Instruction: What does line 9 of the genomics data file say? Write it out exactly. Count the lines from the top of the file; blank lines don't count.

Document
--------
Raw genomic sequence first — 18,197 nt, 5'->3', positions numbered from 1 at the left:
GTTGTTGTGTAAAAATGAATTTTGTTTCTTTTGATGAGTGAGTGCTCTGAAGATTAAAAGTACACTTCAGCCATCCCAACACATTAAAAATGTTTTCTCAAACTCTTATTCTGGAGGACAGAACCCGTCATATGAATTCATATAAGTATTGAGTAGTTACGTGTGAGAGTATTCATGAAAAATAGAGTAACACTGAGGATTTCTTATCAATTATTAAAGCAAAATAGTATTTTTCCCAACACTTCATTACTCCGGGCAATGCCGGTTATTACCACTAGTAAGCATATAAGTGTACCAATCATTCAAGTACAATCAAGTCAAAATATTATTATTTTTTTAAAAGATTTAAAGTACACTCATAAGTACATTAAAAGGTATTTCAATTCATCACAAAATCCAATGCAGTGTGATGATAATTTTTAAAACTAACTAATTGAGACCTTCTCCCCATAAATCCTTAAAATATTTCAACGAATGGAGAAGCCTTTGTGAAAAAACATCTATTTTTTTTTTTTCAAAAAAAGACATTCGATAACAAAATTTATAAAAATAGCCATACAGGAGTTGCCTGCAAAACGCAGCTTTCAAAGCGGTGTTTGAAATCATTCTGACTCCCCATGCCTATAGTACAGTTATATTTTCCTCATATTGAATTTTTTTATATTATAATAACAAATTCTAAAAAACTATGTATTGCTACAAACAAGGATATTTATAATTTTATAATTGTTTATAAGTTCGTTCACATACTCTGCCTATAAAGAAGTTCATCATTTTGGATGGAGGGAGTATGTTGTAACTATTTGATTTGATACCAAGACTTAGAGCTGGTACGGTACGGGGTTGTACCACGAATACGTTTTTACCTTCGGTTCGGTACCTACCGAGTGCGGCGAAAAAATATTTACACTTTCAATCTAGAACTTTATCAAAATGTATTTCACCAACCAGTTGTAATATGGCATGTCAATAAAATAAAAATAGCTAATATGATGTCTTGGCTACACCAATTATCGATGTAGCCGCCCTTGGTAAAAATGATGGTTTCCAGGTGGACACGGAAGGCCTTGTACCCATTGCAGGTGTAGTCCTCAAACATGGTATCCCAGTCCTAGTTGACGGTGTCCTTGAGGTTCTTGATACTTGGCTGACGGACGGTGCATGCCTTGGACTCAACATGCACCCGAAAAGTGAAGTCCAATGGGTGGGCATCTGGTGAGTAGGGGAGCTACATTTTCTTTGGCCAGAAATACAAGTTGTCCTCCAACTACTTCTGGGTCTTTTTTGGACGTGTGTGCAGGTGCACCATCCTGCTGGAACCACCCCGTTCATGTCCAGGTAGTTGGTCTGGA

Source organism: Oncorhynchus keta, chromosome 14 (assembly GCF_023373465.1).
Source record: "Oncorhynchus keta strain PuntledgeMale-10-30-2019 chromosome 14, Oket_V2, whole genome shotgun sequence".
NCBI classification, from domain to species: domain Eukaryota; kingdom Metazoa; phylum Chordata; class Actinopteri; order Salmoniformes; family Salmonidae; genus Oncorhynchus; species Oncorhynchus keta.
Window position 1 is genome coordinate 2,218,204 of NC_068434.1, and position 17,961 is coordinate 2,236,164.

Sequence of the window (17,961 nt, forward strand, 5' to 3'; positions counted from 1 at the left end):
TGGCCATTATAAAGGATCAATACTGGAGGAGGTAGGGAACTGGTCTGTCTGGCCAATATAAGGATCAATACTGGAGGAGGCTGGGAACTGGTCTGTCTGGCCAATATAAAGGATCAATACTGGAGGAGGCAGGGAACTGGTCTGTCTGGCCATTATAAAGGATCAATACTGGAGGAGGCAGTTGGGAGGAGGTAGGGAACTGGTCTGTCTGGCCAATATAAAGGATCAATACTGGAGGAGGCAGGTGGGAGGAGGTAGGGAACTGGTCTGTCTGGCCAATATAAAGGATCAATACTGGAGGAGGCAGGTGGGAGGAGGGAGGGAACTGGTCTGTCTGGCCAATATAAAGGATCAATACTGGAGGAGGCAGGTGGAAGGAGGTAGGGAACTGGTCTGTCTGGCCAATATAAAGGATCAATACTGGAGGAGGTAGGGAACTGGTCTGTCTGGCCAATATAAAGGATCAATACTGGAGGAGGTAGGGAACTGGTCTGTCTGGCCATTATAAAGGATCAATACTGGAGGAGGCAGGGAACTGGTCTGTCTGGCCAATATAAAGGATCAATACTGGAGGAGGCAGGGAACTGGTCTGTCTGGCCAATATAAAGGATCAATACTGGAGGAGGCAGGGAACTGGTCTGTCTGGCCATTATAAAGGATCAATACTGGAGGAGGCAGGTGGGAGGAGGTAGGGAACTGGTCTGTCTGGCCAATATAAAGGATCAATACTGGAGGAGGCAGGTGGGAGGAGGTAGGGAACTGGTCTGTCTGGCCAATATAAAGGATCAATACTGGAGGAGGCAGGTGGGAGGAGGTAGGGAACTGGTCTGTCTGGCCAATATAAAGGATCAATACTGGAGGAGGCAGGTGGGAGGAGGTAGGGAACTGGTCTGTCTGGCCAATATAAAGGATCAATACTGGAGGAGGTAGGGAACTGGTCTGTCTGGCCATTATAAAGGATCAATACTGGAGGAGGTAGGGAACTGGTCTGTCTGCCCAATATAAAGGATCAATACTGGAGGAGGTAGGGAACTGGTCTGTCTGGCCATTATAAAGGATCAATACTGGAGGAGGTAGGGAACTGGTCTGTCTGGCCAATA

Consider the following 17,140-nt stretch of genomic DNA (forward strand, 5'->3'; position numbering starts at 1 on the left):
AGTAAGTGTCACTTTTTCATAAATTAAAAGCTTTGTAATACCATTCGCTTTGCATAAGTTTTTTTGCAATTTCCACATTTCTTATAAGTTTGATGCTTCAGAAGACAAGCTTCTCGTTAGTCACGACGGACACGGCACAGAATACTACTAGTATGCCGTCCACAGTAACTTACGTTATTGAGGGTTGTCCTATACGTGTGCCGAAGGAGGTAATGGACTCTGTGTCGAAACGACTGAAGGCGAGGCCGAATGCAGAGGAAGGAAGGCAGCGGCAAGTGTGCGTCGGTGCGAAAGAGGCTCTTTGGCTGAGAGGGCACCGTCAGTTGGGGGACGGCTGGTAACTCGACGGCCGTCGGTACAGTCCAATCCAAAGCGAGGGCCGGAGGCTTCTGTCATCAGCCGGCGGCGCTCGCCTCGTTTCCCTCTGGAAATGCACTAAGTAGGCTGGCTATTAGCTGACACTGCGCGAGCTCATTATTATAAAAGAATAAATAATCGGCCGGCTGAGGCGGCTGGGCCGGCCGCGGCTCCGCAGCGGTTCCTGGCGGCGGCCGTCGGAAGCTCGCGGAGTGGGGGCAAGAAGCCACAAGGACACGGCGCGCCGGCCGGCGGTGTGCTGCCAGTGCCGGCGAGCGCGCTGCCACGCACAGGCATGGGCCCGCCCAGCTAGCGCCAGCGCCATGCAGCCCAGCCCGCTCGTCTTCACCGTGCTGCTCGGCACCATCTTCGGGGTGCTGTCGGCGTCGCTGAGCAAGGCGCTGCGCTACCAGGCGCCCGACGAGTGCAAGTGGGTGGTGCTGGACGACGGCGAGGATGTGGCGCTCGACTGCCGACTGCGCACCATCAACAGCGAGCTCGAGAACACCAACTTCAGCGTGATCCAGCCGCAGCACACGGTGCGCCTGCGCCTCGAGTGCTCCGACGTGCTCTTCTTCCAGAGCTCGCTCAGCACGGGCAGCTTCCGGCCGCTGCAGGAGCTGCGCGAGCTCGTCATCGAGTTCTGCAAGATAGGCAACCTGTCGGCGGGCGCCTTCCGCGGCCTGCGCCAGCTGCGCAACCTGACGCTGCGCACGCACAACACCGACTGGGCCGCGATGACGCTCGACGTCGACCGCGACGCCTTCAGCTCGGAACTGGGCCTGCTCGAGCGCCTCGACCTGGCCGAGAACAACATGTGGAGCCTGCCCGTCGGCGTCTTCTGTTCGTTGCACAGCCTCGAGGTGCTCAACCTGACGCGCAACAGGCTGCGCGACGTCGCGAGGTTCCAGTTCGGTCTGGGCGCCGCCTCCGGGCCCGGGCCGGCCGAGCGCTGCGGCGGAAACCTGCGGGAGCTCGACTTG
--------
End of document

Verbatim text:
Consider the following 17,140-nt stretch of genomic DNA (forward strand, 5'->3'; position numbering starts at 1 on the left):